DeFi Glossary


DeFi glossary featured

DeFi is one of the most essential innovations of blockchain technology. It revolutionizes the foundations of traditional financial systems and redefines traditional financial services such as lending, trading, investment, payment, insurance, etc., by disrupting the role of intermediaries.

DeFi continues to gain broader adoption, with the TVL, total value locked, growing 10x since May 2020,, and amounting to almost $172 billion throughout different DeFi applications worldwide.

While DeFi offers a plethora of opportunities to crypto investors,  some of them might be overwhelmed by the unfamiliar DeFi terminology. So, if you’re among them, we got you covered. 

Read on for a concise DeFi glossary of the basic DeFi terminology to help you understand how the DeFi ecosystem works and take advantage of its endless possibilities.

Let’s get right to it!


DeFi stands for decentralized finance and is an umbrella term for a collection of financial products which rely on smart contracts and blockchains to enable peer-to-peer (P2P) financial services. Smart contracts allow for development of protocols that replicate traditional financial services in a more efficient, interoperable, and transparent way.

DeFi uses DApps and distributed ledger technology (DLT) to allow for permissionless financial transactions ranging from banking, loans, insurance, payments, and mortgages, to asset trading, margin trading, derivatives, etc., by disrupting the role of intermediaries such as banks and financial institutions. DeFi aims to democratize finance by replacing centralized institutions with peer-to-peer relationships and empowering anyone with a device and internet connection to access the full spectrum of financial services.

Annual Percentage Yield (APY)

APY is the annual percentage yield, and it means your annual compounded return from an investment. Your compounded return includes interest generated from the initial deposit plus the interest earned on that interest.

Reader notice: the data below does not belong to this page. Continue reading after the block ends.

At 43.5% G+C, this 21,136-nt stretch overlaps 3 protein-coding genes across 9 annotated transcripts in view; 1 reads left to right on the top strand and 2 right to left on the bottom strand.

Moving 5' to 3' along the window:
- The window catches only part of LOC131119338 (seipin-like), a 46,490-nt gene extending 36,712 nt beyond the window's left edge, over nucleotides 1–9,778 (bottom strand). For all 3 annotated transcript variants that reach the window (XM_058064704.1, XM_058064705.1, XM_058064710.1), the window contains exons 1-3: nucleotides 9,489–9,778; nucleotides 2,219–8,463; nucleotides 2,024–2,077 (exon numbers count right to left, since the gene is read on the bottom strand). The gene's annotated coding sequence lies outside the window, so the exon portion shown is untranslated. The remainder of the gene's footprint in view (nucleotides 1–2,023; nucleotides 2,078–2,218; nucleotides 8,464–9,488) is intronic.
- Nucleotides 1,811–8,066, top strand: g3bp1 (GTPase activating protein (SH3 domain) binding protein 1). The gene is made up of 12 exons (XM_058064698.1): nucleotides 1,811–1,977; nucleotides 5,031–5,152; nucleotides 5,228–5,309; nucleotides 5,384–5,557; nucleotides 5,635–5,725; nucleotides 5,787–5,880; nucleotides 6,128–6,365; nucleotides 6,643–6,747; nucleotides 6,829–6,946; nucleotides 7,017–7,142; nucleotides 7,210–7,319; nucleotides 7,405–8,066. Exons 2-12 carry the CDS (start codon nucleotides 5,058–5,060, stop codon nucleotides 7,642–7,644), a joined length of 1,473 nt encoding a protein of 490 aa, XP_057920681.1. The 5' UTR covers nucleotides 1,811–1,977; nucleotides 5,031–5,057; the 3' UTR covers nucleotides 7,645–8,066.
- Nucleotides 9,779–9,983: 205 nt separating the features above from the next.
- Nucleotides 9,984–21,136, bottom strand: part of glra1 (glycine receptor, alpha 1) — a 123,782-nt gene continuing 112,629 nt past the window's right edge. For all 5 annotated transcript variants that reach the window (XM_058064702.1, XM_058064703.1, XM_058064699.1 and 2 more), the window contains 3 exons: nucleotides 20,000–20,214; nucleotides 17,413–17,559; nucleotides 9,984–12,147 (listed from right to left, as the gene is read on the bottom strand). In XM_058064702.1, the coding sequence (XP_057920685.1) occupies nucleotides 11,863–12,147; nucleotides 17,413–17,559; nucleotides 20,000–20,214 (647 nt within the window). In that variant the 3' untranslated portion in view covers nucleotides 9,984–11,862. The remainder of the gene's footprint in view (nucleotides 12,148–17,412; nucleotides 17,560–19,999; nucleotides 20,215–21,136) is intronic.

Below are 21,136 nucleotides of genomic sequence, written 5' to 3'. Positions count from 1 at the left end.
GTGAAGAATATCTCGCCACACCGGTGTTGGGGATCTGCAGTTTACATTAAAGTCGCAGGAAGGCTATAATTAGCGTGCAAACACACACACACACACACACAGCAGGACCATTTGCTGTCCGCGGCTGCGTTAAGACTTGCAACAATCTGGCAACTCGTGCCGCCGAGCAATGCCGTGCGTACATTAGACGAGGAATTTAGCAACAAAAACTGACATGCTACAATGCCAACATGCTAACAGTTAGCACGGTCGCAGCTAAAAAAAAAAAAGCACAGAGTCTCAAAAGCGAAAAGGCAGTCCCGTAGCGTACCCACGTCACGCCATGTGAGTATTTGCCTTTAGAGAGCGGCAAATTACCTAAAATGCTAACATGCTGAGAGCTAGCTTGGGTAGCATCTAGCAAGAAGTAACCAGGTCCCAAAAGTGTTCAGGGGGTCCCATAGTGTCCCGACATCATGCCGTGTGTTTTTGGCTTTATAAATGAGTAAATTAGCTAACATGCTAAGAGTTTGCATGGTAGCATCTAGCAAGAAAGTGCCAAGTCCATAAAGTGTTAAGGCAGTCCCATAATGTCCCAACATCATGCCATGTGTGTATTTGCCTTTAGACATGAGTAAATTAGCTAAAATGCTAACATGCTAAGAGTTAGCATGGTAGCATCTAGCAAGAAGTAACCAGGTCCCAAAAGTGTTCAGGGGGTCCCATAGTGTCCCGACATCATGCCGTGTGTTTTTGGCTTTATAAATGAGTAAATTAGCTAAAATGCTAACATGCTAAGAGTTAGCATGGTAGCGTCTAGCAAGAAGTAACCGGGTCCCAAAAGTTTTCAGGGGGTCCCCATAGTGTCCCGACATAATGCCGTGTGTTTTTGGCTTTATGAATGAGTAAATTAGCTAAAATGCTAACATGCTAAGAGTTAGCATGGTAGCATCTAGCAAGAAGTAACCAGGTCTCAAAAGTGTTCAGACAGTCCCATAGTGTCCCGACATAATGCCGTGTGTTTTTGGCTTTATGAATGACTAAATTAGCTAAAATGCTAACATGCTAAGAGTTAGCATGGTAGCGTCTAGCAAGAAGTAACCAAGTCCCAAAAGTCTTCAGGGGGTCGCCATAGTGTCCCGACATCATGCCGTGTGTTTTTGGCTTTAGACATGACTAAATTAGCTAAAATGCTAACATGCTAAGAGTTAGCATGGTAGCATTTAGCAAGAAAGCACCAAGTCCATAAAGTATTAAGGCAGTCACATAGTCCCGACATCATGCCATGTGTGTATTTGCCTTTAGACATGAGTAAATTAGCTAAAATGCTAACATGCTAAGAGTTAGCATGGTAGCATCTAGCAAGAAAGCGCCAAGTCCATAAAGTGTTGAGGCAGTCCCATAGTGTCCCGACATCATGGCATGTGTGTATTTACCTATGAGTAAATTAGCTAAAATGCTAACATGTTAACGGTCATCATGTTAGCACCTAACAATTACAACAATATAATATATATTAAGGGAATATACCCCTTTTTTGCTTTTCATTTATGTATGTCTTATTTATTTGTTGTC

APY is a key metric for crypto investors to help compare returns between DeFi platforms or cryptocurrencies. You can earn APY by staking cryptocurrencies or via yield farming. 

Automated Market Maker (AMM)

Automated Market Maker is a decentralized exchange protocol that uses algorithms to determine the price of the traded assets, unlike centralized exchanges that use the order book. Some of the best examples of AMM are Uniswap, PancakeSwap, etc.

 AMMs use smart contracts to create their own liquidity pools, and they allow users to automatically and in a permissionless way trade against these liquidity pools. 


DEX stands for decentralized exchange, a marketplace for buying, selling, or swapping cryptocurrencies without any central authority. Unlike a centralized cryptocurrency exchange, DEXs don’t offer a custodial wallet, leaving your assets totally under your control. DEXs don’t charge an exchange commission or a transaction fee. 


A Decentralized Autonomous Organization (DAO) is a community-led entity with no central leadership. It’s fully autonomous, transparent, and governed entirely by community members who collectively make decisions about the project’s technical upgrades, treasury allocations, etc.

Smart contracts lay a DAO’s foundational rules, execute the decisions, etc. All proposals, voting, and even the code itself are available on the blockchain and can be publicly audited.


DApps are decentralized applications built on a decentralized peer-to-peer network supported by distributed blockchain ledgers. Smart contracts stored on a blockchain enable DApps to process data through distributed networks and execute transactions. DApps have no central authority or a single point of ownership, and once a developer has released a DApp’s codebase, others can build on top of it. 

DApps are always accessible and don’t have a single point of failure.  DApps can be developed to create a wide range of applications, including decentralized finance, web browsing, gaming, social media, crypto wallets, etc.

Flash Loan

Flash Loans are uncollateralized loans that allow you to borrow any available amount of assets,  as long as the liquidity is returned to the protocol within one block transaction. The interest rate and the loan’s conditions are coded into the smart contract governing the flash loan. 

If the borrower doesn’t repay the total amount of the loan before the completion of the transaction, the transaction is reversed by the smart contract, and the loan is nullified. 

Liquidity Pool

A liquidity pool is a collection of crypto tokens secured under a smart contract on the DeFi platform. With smart contracts, anyone can deposit their tokens into the liquidity pool to provide liquidity on the platform and receive rewards in the form of trading fees or native tokens in return. Users who lock up their assets in liquidity pools are called liquidity providers.

Among the DeFi platforms making use of liquidity pools include lending platforms and DEXs. 

Impermanent Loss